However, our culture is so steeped in machismo, that we don’t even realize that by adhering to this discourse, we are reinforcing it, thus fertilizing the soil where the culture of rape flourishes. It doesn’t matter the size of the shorts you wore, the places you went, or the drugs you wore. None of this diminishes the seriousness of the crime.

There were those who pondered the fact that she had not gone to the police before the video went viral. Now, let us not be cynical. The reason is the same as why most victims prefer to be silent. They know the risk they are at being blamed. For this reason, most suffer from silence, being raped for years on end. And you don’t even need a promiscuous environment like a banning funk dance. Most are victims within their own homes, by members of their own families. Others, on their way to work or during work hours. There are even those who have been victimized in unlikely environments such as churches.

How to combat the culture of rape? It is not enough to guarantee severe punishment for criminals (chemical castration, for example). We need to resort to preventive measures. And that goes through the family and the school. And it will not be repressing the woman any further, making her a double victim. Increasing the length of the skirt, decreasing the size of the neckline, or something like that, are palliative measures that only reinforce the culture of rape. It is like saying that the rapist is right. That any woman dressed in the most attractive way is asking to be raped. Nothing more ridiculous than that, right?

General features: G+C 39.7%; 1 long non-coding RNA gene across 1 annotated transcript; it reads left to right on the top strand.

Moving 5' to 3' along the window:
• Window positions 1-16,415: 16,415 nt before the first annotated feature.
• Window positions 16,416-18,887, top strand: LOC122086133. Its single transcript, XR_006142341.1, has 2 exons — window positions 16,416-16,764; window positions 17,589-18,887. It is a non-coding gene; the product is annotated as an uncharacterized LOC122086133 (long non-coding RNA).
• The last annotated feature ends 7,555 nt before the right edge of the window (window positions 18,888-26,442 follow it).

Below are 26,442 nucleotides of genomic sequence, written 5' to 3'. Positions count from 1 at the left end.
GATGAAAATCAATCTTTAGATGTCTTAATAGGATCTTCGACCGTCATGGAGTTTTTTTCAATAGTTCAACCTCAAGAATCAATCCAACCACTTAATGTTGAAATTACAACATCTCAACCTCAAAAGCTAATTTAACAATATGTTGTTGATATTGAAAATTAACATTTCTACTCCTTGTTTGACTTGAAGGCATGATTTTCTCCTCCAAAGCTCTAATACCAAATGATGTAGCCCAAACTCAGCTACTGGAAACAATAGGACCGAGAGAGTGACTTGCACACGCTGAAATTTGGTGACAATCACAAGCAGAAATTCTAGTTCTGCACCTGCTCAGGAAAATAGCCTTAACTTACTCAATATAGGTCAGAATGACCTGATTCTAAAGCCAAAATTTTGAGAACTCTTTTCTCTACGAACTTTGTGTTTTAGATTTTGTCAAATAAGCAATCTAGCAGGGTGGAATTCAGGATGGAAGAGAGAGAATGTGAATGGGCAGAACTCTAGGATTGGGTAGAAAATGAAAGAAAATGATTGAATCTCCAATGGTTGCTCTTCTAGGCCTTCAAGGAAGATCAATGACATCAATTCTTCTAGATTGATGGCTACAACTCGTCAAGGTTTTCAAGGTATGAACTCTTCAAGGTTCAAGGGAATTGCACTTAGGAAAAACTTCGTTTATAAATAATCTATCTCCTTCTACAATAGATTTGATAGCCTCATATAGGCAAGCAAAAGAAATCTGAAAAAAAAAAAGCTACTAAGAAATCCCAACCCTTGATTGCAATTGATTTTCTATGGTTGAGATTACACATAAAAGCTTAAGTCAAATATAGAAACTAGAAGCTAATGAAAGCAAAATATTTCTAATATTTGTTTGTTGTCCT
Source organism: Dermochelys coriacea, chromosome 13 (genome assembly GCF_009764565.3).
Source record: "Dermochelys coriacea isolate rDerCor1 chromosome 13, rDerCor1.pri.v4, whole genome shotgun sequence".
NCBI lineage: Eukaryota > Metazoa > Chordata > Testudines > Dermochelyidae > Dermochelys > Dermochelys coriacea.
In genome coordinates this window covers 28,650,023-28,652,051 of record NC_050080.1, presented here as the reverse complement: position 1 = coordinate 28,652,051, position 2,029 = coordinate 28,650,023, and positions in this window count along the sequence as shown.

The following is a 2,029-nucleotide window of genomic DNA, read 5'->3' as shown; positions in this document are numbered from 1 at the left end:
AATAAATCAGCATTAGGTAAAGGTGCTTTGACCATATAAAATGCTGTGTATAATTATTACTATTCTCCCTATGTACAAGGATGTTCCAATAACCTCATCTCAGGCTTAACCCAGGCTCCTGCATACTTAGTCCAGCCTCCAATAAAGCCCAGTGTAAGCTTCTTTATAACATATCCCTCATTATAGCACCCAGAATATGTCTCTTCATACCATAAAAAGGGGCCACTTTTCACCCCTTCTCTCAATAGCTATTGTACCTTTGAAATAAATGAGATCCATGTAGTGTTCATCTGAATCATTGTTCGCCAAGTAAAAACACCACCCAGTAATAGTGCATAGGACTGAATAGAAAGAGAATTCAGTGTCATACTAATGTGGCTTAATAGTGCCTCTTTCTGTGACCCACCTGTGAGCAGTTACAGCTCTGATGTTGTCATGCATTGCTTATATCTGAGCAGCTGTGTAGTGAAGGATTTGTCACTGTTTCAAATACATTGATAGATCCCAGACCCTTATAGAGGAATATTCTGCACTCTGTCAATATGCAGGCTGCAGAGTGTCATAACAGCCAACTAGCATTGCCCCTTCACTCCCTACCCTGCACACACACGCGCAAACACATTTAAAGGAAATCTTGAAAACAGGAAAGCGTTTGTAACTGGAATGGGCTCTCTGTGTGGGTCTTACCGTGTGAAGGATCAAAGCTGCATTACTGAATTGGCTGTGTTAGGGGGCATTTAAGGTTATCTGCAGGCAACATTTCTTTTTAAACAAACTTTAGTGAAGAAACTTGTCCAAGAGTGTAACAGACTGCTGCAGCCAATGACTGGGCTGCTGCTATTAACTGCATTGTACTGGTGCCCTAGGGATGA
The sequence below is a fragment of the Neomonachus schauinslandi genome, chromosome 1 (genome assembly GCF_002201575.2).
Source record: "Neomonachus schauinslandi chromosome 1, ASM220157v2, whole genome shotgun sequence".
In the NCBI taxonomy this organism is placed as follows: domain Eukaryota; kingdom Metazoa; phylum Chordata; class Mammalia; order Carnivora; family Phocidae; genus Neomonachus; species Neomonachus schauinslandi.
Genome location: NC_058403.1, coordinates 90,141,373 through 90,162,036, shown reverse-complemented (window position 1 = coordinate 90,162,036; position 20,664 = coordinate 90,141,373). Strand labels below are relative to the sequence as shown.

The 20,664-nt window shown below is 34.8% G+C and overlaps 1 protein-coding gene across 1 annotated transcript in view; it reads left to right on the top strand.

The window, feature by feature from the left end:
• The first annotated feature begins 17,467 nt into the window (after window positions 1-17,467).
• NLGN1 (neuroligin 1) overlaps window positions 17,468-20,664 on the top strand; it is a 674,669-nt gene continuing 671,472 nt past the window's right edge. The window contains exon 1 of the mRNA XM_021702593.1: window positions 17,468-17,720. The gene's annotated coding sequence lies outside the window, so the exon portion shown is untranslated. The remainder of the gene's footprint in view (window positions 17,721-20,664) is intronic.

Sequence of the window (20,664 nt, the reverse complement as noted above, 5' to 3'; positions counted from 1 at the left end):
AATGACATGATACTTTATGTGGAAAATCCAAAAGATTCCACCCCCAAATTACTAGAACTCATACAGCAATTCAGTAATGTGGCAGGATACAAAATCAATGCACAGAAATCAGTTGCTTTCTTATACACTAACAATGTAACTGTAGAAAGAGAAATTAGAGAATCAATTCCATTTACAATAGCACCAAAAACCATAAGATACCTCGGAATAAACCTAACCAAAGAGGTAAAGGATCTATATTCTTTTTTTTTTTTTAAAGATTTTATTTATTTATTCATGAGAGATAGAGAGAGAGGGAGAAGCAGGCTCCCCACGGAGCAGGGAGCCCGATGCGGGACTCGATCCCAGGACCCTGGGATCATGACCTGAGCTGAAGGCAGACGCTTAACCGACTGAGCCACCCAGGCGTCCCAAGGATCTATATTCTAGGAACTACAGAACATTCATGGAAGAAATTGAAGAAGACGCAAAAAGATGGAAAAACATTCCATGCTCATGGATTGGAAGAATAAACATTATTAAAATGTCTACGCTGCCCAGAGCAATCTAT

So, what to do? Teach boys to respect women early on. Prepare them to be real men, not sex machines. Emphasize the feeling of empathy in them. Teach them, for example, which man also cries. That this is not a woman thingThat the woman is not a piece of meat ready to be eaten. She has feelings.

If the boy has no contact with his own feelings, he will not respect the feelings of others, not even of a woman.

The problem must be dealt with at its roots and for that, education is essential. Both at home and at school, children need to learn to respect both the similarities and the different. Hence the importance of the so-called “education for diversity”, which is so opposed by fundamentalist religious sectors, as they believe that it is a veiled apology for homosexuality.

Something needs to be made clear: rape has nothing to do with sex or sexual desire. This shameful practice has to do with a power relationship, in which men, through a process of intimidation, keep women in a state of permanent fear.

They say that a man’s greatest fear when arrested is being raped by his cellmates. I wish they knew that this is the greatest fear of women all the time. Even inside your own home.

As parents of two daughters, I wish to leave you a less hostile world than the one in which your grandmothers lived. And that my only son is the kind of man that every mother-in-law dreams of having as her son-in-law.

Say no to the rape culture, refusing to echo macho speeches that objectify women. Your daughters and granddaughters will thank you.